‘Maniacs (part 2)’ by guest author David Rhodes

Guest Author David Rhodes

Guest Author David Rhodes

I climbed into my car, disturbed by what I had seen on the TV. I just could not fathom Ritchie doing something like this. I had known the man too long. I was confused and frightened, but I would soon learn that this was only the beginning of the confusion, the fright.

I came to a red light, and looked across the street; there was the gas station, with police cars marked and unmarked parked aside the front curbs, some in whatever space could be found in the small parking lot. A few bystanders remained, still watching the activity beyond the yellow tape. The light turned green, and I turned through the intersection, parking several houses down from the already packed station. I hoped that the people whose house I had decided to park in front of were understanding, and not one of these families who would decide that towing the car away would be a good lesson for me.

I walked up the street and soon found myself standing at the yellow police tape with those who had stayed. Mike, the station’s owner, was standing near the glass doors of the entrance, surrounded by police drilling him with questions. He looked nervous, edgy, and kept shifting his gaze to the audience on the other side of the tape. Therefore, with Mike occupied, I had to look elsewhere for answers.

The other mechanic was standing in front of one of the open bays smoking a cigarette. I recognized him, but couldn’t for the life of me remember his name. He seemed distant, and his cigarette trembled in his greasy right hand. I did manage to get his attention, however, and I motioned him over. According to the patch sewn onto the left breast of his blue coveralls, his name was Perry. Now I remembered.

“What the hell happened?” I asked. He dropped his smoke and twisted it into the ground with the toe of his boot.

“Ritchie is what happened, dude. He went nuts, just totally nuts. I still can’t believe he did it.” He pulled out another cigarette and lit it with a greasy lighter he produced from the same pocket of his overalls. His hand was still shaking.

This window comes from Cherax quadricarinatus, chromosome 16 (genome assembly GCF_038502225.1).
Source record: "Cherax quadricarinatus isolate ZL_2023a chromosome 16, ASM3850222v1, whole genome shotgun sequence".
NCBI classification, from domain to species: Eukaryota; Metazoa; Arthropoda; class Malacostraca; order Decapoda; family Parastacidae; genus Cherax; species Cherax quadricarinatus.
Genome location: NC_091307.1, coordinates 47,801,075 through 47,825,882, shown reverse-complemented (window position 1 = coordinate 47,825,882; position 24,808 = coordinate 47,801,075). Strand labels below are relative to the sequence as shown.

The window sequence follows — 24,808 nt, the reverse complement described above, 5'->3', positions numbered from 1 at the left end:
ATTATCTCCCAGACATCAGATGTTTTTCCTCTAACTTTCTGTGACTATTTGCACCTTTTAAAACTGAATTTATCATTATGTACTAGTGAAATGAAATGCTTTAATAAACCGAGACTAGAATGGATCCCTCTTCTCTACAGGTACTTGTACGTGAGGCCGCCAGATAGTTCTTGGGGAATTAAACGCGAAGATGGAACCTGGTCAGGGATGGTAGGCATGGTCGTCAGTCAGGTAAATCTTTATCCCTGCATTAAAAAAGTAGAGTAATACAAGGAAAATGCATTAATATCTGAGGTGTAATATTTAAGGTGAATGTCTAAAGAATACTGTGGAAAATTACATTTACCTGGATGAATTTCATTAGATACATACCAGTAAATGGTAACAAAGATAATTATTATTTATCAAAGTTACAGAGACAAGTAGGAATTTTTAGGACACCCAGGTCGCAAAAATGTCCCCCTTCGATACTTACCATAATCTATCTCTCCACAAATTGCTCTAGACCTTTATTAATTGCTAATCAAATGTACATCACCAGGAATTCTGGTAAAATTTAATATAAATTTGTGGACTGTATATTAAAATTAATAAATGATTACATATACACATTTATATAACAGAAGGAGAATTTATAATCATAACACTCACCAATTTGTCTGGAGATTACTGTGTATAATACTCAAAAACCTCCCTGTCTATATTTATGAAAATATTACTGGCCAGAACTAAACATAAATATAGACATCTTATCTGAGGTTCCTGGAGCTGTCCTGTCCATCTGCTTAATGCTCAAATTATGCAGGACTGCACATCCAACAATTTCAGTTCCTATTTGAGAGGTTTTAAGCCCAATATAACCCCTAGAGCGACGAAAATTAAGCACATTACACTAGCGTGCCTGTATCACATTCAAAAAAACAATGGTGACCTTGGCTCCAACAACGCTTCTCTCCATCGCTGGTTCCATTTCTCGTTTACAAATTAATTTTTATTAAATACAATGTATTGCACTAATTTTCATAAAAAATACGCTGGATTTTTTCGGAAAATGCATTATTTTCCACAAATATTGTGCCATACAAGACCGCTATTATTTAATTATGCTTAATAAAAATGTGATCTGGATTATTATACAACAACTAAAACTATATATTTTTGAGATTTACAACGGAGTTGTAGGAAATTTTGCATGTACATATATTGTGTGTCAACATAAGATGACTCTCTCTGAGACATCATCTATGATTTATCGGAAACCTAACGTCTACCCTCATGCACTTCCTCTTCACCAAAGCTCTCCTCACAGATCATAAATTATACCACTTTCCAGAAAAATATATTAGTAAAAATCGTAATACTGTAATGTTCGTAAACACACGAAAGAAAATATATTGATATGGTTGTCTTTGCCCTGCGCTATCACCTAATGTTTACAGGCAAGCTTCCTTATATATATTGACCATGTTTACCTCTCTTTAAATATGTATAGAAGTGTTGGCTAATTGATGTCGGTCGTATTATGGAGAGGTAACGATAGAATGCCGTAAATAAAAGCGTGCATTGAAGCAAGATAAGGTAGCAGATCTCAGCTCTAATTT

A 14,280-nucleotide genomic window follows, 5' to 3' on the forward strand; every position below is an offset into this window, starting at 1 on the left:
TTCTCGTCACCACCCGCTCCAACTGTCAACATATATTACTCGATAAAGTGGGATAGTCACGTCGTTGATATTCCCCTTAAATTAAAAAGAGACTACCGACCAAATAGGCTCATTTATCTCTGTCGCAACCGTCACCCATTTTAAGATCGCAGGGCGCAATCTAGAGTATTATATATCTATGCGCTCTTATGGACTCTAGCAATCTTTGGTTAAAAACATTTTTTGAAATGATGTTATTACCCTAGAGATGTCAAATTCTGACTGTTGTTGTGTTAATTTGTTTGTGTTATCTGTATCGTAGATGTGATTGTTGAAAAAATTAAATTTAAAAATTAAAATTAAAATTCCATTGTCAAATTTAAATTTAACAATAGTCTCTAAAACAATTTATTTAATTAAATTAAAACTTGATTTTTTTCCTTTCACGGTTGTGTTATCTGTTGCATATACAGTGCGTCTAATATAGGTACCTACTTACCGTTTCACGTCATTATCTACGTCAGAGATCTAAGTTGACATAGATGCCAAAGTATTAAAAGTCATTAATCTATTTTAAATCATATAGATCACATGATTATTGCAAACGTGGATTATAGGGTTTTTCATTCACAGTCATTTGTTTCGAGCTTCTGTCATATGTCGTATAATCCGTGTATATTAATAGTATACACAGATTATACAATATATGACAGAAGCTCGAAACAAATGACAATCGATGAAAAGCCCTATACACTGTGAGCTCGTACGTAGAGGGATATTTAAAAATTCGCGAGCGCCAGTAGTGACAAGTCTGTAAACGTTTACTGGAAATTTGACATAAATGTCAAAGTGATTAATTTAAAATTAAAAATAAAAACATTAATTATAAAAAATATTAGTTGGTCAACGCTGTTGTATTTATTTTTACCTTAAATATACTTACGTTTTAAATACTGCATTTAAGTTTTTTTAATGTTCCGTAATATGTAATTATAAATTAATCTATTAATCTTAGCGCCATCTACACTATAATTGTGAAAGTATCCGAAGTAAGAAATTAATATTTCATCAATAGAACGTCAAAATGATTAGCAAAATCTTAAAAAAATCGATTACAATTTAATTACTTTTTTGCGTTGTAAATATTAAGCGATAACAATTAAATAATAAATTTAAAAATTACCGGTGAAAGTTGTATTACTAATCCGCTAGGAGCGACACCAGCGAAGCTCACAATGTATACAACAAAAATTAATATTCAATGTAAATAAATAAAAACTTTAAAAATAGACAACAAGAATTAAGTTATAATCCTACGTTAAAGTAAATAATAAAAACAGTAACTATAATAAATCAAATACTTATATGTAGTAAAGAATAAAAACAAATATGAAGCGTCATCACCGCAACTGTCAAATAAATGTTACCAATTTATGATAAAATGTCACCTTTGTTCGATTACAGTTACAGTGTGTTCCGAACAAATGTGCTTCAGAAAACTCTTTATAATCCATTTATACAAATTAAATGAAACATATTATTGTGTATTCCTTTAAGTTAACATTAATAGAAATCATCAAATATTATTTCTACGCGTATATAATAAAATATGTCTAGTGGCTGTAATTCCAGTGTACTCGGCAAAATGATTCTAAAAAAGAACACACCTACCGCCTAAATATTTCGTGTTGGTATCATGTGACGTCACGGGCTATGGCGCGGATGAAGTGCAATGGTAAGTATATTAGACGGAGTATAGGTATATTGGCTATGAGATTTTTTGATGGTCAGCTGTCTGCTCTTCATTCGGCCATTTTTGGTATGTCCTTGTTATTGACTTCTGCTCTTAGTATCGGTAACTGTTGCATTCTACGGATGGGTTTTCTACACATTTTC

“I don’t believe it, either,” I said. “I just can’t comprehend why he would do such a horrible thing. Do you know if he was drinking or maybe doing drugs?” I immediately felt stupid asking, like I was grasping at straws, but I was just trying to make sense of everything.

“He wasn’t doing anything, I would know,” Perry said, blowing smoke into the air. He hesitated. “He was in the office with Mike, and a customer came in for a tune-up. Just some guy, you know. I told him to pull his car into the garage, which he did. See, it’s still over there.” He pointed toward the garage, and there was indeed a blue station wagon parked in the bay closest to the office. “I went and grabbed Ritchie, and he went out and was talking to the guy. Next thing I know, the owner is opening the hood of the car, with Ritchie sitting behind the wheel. Ritchie! I remember thinking how crazy that was because it’s usually the other way around. You know, mechanic under the hood, owner behind the wheel. I heard the engine rev, and then the car just jumped, and I mean jumped! I’m telling you, it happened so fast that my heart almost jumped out of my chest! The car rammed right into the guy, man! Oh my God, I mean, I had to look away because I didn’t think my brain was ready for that shit.”

“What did Ritchie do? It was an accident, right?” I was grasping straws again, wanting to hear the right things.

Perry’s face went pale – I could tell he was reliving something terrible. “No, dude, it was no accident! I ran into the office and yelled at Mike to dial 911, and when I came out, Ritchie was just standing by the front of the car, and he was talking to this guy, and this poor guy was just moving his lips, like, trying to talk. Except blood was coming out of his mouth. Ritchie kept saying, ‘Does it hurt? Huh? It should, cuz your guts are falling out,’ you know, some shit like that. Man, it gives me the creeps.”

“He just freaked out?” I asked. “Just like that?”

“Just like that. And there’s more. This poor guy stops moving, like he’s dead, and he’s just propped up with his mouth hanging open, and Ritchie starts yelling, ‘Wake up! Wake up!’, and then he gets back in the car and starts it again. I couldn’t fucking believe it! He started smashing the guy again! Back and forth, back and forth. And he was still doing it when the cops got here. They yanked him out of that car but good and hauled his ass away! I’ll never forget that look on Ritchie’s face. I swear, he looked like the devil or something.”